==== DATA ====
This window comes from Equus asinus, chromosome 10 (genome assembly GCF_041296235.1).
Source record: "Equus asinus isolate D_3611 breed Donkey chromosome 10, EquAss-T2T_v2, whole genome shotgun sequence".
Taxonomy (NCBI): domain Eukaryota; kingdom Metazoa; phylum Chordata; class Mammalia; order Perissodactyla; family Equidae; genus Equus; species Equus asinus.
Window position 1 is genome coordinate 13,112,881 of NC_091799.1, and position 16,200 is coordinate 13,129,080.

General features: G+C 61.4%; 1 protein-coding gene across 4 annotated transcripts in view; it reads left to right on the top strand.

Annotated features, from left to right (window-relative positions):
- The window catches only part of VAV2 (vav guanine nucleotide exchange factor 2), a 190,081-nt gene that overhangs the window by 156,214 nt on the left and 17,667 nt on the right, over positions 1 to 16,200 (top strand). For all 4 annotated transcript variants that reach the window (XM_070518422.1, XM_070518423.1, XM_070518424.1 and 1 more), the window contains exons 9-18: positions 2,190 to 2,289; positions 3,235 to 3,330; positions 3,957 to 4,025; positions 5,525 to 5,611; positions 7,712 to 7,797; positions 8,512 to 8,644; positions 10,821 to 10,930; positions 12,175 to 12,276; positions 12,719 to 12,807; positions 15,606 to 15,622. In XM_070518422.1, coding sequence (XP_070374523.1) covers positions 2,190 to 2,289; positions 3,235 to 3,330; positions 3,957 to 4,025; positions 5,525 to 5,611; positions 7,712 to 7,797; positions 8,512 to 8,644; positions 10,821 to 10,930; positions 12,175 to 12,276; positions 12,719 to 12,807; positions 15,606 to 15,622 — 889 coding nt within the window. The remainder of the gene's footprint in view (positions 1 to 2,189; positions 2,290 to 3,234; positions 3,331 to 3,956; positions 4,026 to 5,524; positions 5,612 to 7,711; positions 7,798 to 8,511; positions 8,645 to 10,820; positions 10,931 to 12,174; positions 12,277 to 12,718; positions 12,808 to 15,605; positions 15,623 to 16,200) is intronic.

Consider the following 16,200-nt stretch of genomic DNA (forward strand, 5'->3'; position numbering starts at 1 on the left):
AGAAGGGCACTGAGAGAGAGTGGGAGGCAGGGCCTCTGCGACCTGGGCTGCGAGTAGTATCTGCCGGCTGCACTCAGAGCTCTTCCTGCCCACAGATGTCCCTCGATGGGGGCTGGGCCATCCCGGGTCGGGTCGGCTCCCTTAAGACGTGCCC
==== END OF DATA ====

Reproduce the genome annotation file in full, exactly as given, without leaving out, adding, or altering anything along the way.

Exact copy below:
This window comes from Equus asinus, chromosome 10 (genome assembly GCF_041296235.1).
Source record: "Equus asinus isolate D_3611 breed Donkey chromosome 10, EquAss-T2T_v2, whole genome shotgun sequence".
Taxonomy (NCBI): domain Eukaryota; kingdom Metazoa; phylum Chordata; class Mammalia; order Perissodactyla; family Equidae; genus Equus; species Equus asinus.
Window position 1 is genome coordinate 13,112,881 of NC_091799.1, and position 16,200 is coordinate 13,129,080.

General features: G+C 61.4%; 1 protein-coding gene across 4 annotated transcripts in view; it reads left to right on the top strand.

Annotated features, from left to right (window-relative positions):
- The window catches only part of VAV2 (vav guanine nucleotide exchange factor 2), a 190,081-nt gene that overhangs the window by 156,214 nt on the left and 17,667 nt on the right, over positions 1 to 16,200 (top strand). For all 4 annotated transcript variants that reach the window (XM_070518422.1, XM_070518423.1, XM_070518424.1 and 1 more), the window contains exons 9-18: positions 2,190 to 2,289; positions 3,235 to 3,330; positions 3,957 to 4,025; positions 5,525 to 5,611; positions 7,712 to 7,797; positions 8,512 to 8,644; positions 10,821 to 10,930; positions 12,175 to 12,276; positions 12,719 to 12,807; positions 15,606 to 15,622. In XM_070518422.1, coding sequence (XP_070374523.1) covers positions 2,190 to 2,289; positions 3,235 to 3,330; positions 3,957 to 4,025; positions 5,525 to 5,611; positions 7,712 to 7,797; positions 8,512 to 8,644; positions 10,821 to 10,930; positions 12,175 to 12,276; positions 12,719 to 12,807; positions 15,606 to 15,622 — 889 coding nt within the window. The remainder of the gene's footprint in view (positions 1 to 2,189; positions 2,290 to 3,234; positions 3,331 to 3,956; positions 4,026 to 5,524; positions 5,612 to 7,711; positions 7,798 to 8,511; positions 8,645 to 10,820; positions 10,931 to 12,174; positions 12,277 to 12,718; positions 12,808 to 15,605; positions 15,623 to 16,200) is intronic.

Consider the following 16,200-nt stretch of genomic DNA (forward strand, 5'->3'; position numbering starts at 1 on the left):
AGAAGGGCACTGAGAGAGAGTGGGAGGCAGGGCCTCTGCGACCTGGGCTGCGAGTAGTATCTGCCGGCTGCACTCAGAGCTCTTCCTGCCCACAGATGTCCCTCGATGGGGGCTGGGCCATCCCGGGTCGGGTCGGCTCCCTTAAGACGTGCCC